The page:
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Mission Directorates and Open Government
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Exploration Systems Mission Directorate and Open Government

Creating Technologies and Capabilities for the Expansion of Humanity into the Solar System

www.nasa.gov/exploration

this signifies a fact sheet with 'transparency.'
transparency |
this signifies a fact sheet with 'participation.'
participation |
This signifies a fact sheet with 'collaboration'.
collaboration


NASA's Exploration Systems Mission Directorate (ESMD) manages the development of capabilities for long-duration human and robotic exploration, including human transportation elements, robotic precursors to scout targets for future human activities, demonstrations of technologies that could reduce the cost and expand the capability of future space exploration activities, and the creation of innovative life support and medical technologies. We focus on increasing participation in exploration activities by a wider and more diverse group of both new and established partners. Today, other federal agencies, industry, and academia actively participate with NASA, and we work extensively with other space-faring nations to collaborate on mutually beneficial plans for the future exploration of space. We are also focused now on identifying and pursuing innovative ways in which to meaningfully engage the general public in NASA exploration activities.

Commercial Crew and Cargo Program
www.nasa.gov/offices/c3po/ home/index.html

NASA Logo and Commercial Crew & Cargo Text Commercial Crew and Cargo Program NASA is partnering with industry in new ways.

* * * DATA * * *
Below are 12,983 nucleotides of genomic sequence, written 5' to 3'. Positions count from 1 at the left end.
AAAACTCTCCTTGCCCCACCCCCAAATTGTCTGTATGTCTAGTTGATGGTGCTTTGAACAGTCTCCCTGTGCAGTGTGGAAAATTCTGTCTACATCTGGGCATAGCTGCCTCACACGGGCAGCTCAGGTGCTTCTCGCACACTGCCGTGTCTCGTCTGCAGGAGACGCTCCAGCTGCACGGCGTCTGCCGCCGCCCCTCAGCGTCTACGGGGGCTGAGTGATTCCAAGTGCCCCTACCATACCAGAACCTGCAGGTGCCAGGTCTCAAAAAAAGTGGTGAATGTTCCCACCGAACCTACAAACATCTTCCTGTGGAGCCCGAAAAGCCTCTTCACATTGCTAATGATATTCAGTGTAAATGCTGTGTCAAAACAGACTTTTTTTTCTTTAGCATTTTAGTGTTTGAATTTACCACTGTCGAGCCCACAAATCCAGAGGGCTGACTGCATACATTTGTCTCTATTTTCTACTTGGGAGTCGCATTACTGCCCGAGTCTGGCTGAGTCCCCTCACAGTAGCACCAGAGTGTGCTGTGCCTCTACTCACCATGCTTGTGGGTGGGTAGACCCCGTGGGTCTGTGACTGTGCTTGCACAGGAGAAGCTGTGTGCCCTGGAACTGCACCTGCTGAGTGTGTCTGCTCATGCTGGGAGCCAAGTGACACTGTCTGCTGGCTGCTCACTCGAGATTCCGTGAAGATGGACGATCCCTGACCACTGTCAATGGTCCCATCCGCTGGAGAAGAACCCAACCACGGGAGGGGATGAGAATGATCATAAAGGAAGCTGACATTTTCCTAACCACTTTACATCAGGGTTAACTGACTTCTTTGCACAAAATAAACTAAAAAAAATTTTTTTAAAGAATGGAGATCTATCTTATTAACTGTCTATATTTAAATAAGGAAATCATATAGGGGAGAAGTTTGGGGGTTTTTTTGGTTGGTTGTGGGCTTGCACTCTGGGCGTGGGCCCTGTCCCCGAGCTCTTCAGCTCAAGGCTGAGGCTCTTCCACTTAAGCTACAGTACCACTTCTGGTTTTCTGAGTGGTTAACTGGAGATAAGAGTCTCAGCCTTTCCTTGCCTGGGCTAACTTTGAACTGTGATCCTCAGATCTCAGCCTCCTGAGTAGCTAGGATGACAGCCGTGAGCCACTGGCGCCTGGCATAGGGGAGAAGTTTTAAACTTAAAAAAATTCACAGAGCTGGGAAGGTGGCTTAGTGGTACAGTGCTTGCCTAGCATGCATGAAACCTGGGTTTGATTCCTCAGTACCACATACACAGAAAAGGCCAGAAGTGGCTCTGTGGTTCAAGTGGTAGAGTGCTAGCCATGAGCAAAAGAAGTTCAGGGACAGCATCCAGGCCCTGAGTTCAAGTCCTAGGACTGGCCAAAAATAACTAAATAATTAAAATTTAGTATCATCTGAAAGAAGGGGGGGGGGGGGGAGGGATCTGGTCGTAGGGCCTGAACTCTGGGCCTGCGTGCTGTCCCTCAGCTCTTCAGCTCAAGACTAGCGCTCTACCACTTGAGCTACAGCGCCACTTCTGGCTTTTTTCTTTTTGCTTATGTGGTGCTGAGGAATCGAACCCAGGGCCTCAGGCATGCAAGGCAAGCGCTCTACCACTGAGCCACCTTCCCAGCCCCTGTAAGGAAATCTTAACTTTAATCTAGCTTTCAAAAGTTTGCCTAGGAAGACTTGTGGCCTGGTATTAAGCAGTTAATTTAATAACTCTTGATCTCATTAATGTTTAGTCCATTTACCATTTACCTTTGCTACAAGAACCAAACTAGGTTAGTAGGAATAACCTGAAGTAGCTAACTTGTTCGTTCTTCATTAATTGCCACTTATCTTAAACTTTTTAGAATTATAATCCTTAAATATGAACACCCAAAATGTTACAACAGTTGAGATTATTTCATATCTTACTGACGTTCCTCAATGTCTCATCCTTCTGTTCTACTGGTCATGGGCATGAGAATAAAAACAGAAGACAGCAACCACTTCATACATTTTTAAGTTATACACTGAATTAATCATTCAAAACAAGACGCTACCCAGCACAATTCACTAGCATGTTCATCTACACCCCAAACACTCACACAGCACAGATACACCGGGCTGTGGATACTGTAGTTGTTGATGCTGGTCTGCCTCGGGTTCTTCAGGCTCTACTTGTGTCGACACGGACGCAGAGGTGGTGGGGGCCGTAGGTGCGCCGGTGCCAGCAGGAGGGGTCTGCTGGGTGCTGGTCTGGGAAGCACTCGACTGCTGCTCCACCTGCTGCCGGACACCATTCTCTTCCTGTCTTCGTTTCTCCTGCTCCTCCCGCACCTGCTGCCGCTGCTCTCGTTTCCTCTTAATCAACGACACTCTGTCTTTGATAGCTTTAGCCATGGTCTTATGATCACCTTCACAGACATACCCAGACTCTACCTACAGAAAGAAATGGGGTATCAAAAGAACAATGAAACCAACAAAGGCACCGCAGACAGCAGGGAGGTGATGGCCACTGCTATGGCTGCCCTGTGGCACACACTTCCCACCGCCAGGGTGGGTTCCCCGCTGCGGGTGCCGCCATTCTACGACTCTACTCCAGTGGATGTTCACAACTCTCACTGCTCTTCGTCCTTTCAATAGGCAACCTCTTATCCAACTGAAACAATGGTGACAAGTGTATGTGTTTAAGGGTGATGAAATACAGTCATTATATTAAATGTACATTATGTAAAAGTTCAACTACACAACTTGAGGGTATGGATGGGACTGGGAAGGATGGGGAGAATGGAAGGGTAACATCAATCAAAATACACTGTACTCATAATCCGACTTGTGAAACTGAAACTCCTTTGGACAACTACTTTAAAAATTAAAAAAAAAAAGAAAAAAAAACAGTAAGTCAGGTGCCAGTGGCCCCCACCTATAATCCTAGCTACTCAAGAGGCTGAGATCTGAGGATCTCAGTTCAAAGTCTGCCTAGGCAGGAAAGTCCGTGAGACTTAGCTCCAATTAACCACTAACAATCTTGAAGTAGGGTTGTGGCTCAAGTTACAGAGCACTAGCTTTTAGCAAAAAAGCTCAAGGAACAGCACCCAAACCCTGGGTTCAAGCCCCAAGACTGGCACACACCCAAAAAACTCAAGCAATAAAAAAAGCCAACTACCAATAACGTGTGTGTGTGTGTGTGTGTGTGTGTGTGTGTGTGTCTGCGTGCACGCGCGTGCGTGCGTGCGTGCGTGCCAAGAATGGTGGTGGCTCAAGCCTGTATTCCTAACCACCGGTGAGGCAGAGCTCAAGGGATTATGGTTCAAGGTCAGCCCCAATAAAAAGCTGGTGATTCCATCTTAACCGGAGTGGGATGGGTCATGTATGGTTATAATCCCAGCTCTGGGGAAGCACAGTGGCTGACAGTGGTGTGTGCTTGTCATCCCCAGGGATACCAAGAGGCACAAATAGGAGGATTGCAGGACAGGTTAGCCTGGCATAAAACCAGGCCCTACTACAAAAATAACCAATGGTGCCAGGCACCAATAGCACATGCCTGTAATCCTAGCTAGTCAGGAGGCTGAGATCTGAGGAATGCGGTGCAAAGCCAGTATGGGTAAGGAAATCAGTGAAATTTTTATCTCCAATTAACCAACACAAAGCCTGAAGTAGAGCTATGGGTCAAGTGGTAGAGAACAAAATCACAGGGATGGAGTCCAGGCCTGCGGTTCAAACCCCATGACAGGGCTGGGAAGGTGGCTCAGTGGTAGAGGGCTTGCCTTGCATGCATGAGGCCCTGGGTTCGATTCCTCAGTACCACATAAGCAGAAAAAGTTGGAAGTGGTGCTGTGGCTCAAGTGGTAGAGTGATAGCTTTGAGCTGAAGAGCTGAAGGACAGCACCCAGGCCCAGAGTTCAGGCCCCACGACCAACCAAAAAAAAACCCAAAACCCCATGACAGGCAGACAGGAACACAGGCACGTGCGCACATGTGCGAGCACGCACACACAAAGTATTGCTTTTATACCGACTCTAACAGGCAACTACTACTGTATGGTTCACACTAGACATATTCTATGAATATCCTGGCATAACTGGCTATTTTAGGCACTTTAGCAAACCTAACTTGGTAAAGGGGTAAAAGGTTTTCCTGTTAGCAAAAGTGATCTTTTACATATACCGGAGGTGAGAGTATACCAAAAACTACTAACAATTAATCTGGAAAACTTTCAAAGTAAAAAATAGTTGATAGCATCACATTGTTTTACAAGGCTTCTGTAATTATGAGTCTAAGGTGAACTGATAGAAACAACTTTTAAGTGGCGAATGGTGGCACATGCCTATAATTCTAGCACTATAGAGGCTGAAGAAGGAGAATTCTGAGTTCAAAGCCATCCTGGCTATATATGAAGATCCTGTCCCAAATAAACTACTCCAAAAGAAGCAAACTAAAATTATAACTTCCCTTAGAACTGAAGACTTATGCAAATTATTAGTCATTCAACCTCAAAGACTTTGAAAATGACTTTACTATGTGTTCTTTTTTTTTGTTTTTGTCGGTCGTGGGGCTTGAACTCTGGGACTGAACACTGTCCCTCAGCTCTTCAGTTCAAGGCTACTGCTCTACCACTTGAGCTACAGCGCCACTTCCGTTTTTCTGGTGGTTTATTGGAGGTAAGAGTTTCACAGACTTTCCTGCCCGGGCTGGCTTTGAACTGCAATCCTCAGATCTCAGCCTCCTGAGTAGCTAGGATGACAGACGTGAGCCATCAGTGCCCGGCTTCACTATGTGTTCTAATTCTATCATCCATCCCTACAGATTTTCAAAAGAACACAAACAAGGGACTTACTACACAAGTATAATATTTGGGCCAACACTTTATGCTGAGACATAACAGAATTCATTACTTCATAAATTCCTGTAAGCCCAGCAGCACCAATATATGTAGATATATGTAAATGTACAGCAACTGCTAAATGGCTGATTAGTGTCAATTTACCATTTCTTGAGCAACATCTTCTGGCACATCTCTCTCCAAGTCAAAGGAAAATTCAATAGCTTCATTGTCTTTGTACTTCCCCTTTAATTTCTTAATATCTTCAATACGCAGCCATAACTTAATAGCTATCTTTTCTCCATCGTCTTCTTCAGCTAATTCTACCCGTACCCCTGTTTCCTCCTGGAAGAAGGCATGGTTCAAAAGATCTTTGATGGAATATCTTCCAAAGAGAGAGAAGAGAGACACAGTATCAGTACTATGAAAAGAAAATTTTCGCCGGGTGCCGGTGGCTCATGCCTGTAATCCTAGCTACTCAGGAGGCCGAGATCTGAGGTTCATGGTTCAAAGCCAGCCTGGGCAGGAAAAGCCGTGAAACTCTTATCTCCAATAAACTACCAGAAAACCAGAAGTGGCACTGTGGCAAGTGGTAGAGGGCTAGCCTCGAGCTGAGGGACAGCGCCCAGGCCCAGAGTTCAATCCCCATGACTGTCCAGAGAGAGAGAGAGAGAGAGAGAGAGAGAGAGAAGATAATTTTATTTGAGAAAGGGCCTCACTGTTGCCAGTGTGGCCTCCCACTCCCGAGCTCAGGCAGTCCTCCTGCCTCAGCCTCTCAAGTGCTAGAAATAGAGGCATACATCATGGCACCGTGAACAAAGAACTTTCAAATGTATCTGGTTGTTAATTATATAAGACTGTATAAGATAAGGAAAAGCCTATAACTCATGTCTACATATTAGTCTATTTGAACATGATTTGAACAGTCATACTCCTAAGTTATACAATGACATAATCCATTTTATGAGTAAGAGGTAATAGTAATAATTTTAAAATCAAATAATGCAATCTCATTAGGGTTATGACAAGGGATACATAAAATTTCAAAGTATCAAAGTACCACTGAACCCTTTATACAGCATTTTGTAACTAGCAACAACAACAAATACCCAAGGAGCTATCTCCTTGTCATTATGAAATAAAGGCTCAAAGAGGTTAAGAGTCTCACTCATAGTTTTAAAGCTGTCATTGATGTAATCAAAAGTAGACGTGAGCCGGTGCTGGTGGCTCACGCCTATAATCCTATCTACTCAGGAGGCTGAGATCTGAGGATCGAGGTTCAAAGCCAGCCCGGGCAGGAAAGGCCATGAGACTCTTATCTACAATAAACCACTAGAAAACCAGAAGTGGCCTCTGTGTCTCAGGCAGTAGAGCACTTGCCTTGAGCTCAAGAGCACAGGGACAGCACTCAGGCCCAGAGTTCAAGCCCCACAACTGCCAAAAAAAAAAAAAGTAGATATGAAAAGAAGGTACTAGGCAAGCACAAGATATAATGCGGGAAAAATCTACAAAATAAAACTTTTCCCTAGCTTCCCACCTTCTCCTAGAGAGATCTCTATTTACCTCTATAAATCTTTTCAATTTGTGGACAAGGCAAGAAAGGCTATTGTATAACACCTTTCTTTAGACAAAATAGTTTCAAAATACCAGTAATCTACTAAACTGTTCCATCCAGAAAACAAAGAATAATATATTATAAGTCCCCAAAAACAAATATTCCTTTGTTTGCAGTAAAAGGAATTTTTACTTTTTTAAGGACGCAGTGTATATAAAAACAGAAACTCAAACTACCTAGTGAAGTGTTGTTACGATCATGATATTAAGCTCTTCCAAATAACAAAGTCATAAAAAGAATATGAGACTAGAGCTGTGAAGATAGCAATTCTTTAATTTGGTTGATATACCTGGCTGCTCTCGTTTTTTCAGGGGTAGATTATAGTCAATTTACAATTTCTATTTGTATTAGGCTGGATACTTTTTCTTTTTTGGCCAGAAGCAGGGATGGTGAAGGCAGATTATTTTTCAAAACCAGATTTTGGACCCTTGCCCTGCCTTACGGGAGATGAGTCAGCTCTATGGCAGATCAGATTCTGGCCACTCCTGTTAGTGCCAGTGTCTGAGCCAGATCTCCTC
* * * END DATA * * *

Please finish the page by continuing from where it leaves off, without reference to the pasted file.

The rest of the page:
The Commercial Crew and Cargo Program (C3PO) is exemplary of NASA’s shift to becoming a buyer of space services by setting clear requirements and then taking a hands-off management approach to enable maximum use of innovative, cost-effective commercial practices. The C3PO is responsible for challenging private industry to establish capabilities and services that can open new space markets, support the crew and cargo transportation needs of the International Space Station, and provide future services for exploration.

Pavilion Lake Research Project
www.pavilionlake.com

Photo of Deepworker Deepworker at Pavilion Lake and The Lunar Electric Rover

The Pavilion Lake Research Project (PLRP), conducted in British Columbia, Canada, is a multi-disciplinary science and exploration mission to explain the origin of freshwater microbialites. NASA conducts analog missions at Pavilion Lake because the extreme, remote location will provide a challenging setting to test and develop research and exploration methods. Collecting microbialite samples will help improve techniques for future space exploration missions and scientific research. The project is a pilot for an Analog Missions Program to train astronauts in field science activities and to help develop exploration success metrics and protocols for future human operations on the Moon and Mars.

Overview

NASA is entering a new era in human exploration that will leverage American ingenuity and propel the nation on a new journey of innovation and discovery. Groundbreaking new technologies will enable exploration of new worlds and increase our understanding of the Earth, our solar system and the universe beyond. Further collaborations on the International Space Station will increase NASA's return on investment and provide an optimal test bed for space technology research and development.